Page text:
• There are two tracks: a technical AI alignment track for people from a maths/compsci background who are considering technical AI safety research, and an AI governance track for individuals considering a career in policy/governance.
  • If you already have a broad background in ML and AI technical safety or AI governance, please consider applying to facilitate here.
    • This is compensated with an optional £800 stipend.
      • Facilitators have the option to accept this stipend or donate it directly to EA Cam or EA Funds.
      • We want to ensure all individuals with the relevant expertise and knowledge have the opportunity to contribute to this programme, regardless of their financial situation.
    • We’re likely to be bottlenecked by facilitators with relevant expertise, so we would strongly appreciate your application!
  • If you’d like to run your own version of this programme at your local group/region, please fill in this form and we’ll send you our resources, how-to guides, and offer you a 1-1 and other forms of support.
    • Note that we will also be helping to organise local in-person cohorts via this global programme.

Why are we writing this post? 

  • To be transparent about our activities and how we evaluate them as an EA meta org
  • To provide anyone who wants to learn more about this specific AI safety field-building effort an insight into how it came about, what took place, and how it went, as well as to gather feedback and suggestions from the community on this project and similar future projects.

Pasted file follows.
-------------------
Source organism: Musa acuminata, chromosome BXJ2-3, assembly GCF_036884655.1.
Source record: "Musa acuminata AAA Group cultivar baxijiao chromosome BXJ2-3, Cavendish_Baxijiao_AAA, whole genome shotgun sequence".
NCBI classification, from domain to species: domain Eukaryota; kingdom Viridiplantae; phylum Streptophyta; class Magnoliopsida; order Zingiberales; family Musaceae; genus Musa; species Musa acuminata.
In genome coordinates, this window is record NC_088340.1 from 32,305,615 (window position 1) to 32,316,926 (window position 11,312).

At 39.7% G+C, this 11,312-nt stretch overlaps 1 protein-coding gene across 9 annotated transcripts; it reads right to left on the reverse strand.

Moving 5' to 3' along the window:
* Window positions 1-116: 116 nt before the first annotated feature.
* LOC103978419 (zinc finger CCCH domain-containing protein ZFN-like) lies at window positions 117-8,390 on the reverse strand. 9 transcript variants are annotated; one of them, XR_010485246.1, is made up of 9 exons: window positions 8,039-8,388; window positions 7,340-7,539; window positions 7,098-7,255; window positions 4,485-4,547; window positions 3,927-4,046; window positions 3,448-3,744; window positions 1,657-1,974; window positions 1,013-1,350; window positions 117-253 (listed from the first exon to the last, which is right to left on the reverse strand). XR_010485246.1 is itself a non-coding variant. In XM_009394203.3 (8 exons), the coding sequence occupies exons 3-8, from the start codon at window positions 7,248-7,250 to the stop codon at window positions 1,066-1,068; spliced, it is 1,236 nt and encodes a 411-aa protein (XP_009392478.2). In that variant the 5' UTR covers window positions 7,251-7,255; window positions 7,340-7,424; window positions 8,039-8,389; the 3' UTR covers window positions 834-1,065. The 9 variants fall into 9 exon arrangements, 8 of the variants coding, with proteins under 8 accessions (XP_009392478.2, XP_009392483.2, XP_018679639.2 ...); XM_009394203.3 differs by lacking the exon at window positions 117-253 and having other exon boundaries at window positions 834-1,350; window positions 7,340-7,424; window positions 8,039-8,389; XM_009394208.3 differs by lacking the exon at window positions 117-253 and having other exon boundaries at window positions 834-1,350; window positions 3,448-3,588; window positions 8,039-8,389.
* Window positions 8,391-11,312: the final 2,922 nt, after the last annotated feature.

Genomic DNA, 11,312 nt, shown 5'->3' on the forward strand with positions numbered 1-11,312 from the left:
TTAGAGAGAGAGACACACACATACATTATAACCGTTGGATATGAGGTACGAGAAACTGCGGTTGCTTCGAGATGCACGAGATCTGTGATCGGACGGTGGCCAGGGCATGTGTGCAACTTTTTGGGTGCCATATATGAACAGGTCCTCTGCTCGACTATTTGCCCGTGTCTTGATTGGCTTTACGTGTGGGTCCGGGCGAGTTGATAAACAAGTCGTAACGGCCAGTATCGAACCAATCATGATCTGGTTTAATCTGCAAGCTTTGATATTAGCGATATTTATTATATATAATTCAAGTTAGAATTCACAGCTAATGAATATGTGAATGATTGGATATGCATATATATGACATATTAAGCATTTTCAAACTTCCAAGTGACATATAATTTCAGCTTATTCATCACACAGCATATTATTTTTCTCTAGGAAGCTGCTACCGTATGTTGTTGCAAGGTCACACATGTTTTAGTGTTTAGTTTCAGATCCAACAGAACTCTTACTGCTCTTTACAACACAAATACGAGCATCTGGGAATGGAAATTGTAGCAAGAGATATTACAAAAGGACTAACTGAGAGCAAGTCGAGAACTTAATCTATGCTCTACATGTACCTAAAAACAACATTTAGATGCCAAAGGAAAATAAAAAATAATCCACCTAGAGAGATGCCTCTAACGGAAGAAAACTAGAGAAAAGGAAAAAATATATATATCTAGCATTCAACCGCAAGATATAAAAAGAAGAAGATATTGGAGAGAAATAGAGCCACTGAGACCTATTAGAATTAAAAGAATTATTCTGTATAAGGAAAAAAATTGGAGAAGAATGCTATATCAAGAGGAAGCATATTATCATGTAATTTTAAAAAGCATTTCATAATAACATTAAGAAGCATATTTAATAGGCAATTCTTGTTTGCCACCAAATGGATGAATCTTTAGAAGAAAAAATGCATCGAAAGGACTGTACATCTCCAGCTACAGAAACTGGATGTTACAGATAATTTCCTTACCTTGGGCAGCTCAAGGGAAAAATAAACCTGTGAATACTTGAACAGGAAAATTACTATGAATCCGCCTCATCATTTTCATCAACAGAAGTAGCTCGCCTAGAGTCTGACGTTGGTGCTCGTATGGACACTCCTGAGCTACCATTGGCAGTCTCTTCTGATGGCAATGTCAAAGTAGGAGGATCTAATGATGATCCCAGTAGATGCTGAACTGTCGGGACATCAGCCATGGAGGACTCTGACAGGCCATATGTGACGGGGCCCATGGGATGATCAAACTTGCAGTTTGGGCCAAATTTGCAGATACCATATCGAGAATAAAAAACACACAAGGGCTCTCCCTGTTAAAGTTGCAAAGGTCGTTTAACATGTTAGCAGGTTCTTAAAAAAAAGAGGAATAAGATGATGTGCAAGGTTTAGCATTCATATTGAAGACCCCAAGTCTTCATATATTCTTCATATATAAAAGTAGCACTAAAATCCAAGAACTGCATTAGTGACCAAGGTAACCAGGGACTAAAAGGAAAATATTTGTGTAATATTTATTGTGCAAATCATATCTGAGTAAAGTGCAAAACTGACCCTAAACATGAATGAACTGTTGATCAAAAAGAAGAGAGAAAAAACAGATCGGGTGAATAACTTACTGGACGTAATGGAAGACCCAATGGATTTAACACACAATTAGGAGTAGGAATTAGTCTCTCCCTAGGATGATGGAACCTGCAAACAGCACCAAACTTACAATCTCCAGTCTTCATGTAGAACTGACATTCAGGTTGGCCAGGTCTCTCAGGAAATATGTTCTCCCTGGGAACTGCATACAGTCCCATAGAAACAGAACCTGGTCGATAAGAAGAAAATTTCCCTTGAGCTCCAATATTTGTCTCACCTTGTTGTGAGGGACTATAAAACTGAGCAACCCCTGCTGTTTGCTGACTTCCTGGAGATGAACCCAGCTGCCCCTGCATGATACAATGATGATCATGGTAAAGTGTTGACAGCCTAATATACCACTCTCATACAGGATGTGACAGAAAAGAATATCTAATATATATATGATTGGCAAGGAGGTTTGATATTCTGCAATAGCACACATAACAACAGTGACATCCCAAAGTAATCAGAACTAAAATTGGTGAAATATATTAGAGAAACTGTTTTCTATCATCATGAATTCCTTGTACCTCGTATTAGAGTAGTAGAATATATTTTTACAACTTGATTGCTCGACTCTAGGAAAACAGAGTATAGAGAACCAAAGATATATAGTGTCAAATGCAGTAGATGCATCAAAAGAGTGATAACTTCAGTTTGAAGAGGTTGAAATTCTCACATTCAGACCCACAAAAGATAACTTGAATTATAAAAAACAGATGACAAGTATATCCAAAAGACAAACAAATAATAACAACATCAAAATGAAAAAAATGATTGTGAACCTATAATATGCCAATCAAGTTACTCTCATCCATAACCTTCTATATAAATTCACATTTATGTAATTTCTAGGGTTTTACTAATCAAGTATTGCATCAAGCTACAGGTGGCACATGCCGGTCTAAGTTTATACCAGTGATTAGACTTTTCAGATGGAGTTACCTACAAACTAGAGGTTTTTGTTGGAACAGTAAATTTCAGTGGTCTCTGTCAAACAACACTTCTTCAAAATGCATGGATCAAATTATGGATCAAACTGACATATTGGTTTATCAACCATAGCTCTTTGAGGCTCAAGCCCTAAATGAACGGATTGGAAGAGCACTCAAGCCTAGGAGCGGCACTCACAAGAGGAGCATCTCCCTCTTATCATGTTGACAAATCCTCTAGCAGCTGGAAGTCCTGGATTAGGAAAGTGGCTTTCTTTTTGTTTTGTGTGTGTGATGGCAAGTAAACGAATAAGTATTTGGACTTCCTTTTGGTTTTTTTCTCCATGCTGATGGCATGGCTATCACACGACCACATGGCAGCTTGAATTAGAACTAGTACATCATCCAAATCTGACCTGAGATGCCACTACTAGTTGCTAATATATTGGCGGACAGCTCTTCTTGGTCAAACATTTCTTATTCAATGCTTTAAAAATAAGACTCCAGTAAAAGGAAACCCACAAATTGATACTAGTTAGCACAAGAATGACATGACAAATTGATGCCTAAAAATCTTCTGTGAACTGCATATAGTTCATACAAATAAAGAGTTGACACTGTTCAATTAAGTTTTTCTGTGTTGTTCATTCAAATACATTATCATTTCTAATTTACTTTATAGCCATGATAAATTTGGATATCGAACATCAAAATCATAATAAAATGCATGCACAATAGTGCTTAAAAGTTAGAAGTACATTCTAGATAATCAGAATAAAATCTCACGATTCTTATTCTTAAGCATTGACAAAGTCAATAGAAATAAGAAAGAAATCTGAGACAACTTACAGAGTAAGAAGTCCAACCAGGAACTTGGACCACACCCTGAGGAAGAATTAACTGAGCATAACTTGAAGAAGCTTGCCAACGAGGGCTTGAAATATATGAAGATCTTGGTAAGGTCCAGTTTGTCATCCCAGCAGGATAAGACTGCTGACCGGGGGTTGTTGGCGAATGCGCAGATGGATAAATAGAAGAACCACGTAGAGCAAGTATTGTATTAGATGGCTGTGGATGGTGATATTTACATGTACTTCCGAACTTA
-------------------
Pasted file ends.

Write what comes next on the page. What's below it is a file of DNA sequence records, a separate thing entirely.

• To encourage more people to apply to participate or facilitate in the upcoming round of the programme, taking place Jan-Mar 2022, and future iterations.
  • To inspire more people to consider contributing to personnel strategy and field-building more broadly for AI safety.


Reading groups - status quo

This programme came about due to a conversation with Richard Ngo back in November 2020. We were discussing the local AIS landscape in Cambridge, UK, with a focus on the local AIS discussion group - the only regular activity in the AIS community that existed at that time. Attendees would read a paper or blog post and come together to discuss it.

While discussion groups are great for some people, they are not well-optimised for encouraging more people to pursue careers in AIS. In our case, it was additionally unclear whether the reading group required technical ML knowledge, and it was the only landing spot in Cambridge for people interested in AIS.